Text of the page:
Office & Commercial
When providing office security, strong customer service has to be at the forefront. It’s about building rapport with tenants that you see regularly while also providing strong safety and security. When working office security, tasks could include:
- Concierge services
- Mobile and operations center support
- After-hours issues/maintenance support
- Special event security
- Fire safety
Retail security is all about improving guest experience and reducing risks. Customer services skills are in high demand in this position as much of it has to do with dealing with the public. When providing security for a retail space, it’s important to have the proper training as you’ll likely have to deal with all sorts of situations, varying from crisis intervention to mental health issues.
Security at a healthcare facility has a goal of creating a safe culture for patients, visitors, and employees. This includes tasks such as:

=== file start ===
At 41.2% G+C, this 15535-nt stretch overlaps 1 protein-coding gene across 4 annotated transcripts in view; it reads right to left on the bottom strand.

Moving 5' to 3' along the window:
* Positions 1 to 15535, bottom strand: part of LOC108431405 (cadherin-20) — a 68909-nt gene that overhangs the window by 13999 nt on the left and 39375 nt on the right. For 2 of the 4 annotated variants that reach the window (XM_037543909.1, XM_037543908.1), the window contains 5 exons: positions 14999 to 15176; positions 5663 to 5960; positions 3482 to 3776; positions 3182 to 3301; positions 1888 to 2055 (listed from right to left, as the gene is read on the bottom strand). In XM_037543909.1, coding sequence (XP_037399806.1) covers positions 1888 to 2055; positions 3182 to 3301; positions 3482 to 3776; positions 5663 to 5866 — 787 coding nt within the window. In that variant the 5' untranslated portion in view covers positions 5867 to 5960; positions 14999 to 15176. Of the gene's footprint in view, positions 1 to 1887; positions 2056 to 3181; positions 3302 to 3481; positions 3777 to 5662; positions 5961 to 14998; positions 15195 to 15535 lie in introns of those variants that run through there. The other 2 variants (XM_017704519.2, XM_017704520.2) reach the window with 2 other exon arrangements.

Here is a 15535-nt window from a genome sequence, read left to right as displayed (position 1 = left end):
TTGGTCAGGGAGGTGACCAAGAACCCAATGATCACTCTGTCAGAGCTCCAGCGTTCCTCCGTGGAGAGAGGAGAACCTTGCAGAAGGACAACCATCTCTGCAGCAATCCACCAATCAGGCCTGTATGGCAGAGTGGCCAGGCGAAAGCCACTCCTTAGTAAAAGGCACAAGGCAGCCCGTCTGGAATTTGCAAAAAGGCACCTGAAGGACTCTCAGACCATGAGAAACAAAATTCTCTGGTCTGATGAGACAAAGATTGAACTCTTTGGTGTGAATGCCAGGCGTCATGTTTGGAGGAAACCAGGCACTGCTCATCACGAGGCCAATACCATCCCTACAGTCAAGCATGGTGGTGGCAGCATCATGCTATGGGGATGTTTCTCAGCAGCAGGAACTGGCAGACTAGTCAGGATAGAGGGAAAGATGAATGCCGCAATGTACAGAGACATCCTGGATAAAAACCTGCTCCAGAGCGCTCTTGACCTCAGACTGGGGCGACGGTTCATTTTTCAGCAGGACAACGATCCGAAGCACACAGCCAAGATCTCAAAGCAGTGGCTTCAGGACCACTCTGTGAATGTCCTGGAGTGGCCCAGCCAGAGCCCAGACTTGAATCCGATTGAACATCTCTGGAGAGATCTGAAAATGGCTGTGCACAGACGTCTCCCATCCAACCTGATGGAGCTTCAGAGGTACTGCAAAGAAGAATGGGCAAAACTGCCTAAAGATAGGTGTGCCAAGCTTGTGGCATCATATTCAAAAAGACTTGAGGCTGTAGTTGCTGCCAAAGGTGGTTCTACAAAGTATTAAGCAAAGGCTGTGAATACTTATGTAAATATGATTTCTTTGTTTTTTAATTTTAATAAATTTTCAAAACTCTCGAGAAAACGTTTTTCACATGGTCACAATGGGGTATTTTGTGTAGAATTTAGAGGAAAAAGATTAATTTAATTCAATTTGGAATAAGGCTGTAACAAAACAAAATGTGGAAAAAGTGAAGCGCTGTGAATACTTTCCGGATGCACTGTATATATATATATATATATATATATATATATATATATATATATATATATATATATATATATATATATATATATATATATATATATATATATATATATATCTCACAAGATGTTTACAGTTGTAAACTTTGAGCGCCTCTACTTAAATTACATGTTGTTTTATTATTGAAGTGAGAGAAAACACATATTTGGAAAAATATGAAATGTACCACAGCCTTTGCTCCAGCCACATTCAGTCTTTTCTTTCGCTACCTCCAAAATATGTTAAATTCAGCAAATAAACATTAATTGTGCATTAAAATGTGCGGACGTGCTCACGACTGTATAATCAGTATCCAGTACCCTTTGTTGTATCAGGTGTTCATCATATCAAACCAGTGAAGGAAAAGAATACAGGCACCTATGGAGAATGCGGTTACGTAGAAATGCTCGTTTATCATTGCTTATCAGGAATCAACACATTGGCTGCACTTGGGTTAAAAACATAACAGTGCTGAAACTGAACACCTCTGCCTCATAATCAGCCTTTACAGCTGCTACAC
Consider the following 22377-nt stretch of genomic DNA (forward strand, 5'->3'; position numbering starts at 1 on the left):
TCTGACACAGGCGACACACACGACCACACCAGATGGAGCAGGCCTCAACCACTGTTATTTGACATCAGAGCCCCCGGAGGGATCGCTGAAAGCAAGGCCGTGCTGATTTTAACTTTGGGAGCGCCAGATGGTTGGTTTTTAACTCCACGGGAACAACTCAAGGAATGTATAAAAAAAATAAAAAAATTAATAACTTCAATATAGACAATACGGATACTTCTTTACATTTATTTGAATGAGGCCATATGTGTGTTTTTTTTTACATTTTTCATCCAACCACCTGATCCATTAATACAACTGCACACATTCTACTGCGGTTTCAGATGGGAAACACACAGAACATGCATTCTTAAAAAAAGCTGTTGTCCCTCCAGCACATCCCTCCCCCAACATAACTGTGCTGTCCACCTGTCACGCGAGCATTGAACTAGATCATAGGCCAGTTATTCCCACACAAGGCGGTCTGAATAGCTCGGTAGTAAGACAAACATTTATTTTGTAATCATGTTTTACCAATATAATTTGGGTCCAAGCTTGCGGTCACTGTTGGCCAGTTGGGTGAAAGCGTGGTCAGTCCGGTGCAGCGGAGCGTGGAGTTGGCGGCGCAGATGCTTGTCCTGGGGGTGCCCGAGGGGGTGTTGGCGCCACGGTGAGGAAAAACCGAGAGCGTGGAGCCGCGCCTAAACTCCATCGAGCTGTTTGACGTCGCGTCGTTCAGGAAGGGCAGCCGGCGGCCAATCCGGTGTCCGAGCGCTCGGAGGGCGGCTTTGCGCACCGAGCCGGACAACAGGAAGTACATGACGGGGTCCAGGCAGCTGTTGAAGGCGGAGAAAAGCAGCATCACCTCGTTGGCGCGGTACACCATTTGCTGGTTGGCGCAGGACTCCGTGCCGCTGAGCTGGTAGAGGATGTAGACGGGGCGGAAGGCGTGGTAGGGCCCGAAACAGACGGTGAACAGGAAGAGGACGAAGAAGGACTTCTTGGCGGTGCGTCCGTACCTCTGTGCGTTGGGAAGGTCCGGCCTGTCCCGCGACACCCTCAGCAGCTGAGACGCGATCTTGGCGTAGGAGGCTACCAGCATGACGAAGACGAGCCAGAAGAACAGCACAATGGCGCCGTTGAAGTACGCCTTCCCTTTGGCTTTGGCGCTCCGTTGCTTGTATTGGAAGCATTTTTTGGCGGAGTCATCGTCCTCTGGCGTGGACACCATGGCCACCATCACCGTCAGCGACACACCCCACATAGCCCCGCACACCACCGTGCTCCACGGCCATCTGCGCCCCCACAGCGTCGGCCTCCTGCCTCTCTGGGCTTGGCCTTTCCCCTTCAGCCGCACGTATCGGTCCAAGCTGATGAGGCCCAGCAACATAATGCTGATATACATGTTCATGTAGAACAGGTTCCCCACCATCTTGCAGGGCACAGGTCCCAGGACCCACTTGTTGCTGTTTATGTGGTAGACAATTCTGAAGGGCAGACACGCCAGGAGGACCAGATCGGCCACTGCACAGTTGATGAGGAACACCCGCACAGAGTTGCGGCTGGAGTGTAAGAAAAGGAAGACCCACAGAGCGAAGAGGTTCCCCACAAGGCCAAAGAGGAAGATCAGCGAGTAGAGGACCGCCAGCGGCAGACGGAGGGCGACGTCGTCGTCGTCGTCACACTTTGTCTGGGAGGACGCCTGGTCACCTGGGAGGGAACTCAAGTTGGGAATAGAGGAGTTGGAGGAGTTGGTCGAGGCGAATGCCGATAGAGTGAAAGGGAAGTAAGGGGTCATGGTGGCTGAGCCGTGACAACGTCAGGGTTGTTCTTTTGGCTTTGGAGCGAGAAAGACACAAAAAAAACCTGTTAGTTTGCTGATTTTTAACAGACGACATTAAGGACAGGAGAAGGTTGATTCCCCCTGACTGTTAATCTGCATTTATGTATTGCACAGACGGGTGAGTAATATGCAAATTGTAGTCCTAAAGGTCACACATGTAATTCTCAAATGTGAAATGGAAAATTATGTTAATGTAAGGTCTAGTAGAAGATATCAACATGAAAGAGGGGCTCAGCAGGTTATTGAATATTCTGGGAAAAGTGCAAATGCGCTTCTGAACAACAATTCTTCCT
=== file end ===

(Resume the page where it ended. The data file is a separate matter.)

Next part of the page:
- High-risk patient watch services and programs
- Emergency Department security
- Workplace violence prevention
- Parking management
- Healthcare security consulting
Find out more about what it takes to be a Healthcare Security Officer in this blog.
College and University
Campus security is similar to retail where customer service and reducing risk are top of mind. The focus for campus security also includes:
- Roving patrols including bike and mobile
- Event support
- Drug and bomb detection
- Role in special security issues (active shooter, campus violence)
- Security for open-structured buildings & parking lots
- Student misconduct
- Campus property and trespasser threats